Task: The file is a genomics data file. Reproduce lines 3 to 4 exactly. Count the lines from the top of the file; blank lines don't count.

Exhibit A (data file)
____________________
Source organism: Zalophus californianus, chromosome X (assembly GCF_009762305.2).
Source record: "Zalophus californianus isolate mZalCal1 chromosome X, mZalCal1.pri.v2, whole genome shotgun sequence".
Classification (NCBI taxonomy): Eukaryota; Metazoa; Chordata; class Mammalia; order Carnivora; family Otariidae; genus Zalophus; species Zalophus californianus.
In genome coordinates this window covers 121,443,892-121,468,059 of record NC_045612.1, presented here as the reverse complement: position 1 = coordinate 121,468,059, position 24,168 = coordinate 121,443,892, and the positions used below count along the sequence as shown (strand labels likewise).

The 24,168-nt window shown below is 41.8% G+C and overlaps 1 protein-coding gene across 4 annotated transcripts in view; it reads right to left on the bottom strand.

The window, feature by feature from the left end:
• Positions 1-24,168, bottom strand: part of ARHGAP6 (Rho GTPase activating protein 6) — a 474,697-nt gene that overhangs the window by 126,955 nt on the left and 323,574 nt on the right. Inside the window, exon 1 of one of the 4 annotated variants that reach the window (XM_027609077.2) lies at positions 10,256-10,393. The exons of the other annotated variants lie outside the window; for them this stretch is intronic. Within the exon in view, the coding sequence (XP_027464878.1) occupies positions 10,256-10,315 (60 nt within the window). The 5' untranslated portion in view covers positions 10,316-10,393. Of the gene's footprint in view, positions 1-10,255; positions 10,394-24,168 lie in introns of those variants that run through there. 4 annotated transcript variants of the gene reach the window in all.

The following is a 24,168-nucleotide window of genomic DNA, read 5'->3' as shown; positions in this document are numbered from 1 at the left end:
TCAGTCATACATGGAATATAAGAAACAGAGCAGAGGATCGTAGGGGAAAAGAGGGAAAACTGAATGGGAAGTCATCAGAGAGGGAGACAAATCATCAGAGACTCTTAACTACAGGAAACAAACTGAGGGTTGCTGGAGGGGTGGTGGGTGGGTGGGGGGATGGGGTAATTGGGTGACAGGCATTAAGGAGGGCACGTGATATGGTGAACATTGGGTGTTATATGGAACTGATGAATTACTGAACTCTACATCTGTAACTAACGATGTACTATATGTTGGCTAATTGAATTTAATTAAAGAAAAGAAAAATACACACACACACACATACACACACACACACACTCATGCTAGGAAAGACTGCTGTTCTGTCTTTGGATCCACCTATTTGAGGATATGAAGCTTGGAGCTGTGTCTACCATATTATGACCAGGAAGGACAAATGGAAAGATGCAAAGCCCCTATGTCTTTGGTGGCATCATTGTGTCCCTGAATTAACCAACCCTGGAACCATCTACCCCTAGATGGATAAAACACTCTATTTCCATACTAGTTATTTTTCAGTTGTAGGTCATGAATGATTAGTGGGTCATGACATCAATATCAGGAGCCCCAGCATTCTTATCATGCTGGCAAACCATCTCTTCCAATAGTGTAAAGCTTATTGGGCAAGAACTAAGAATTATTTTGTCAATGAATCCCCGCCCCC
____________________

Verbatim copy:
Classification (NCBI taxonomy): Eukaryota; Metazoa; Chordata; class Mammalia; order Carnivora; family Otariidae; genus Zalophus; species Zalophus californianus.
In genome coordinates this window covers 121,443,892-121,468,059 of record NC_045612.1, presented here as the reverse complement: position 1 = coordinate 121,468,059, position 24,168 = coordinate 121,443,892, and the positions used below count along the sequence as shown (strand labels likewise).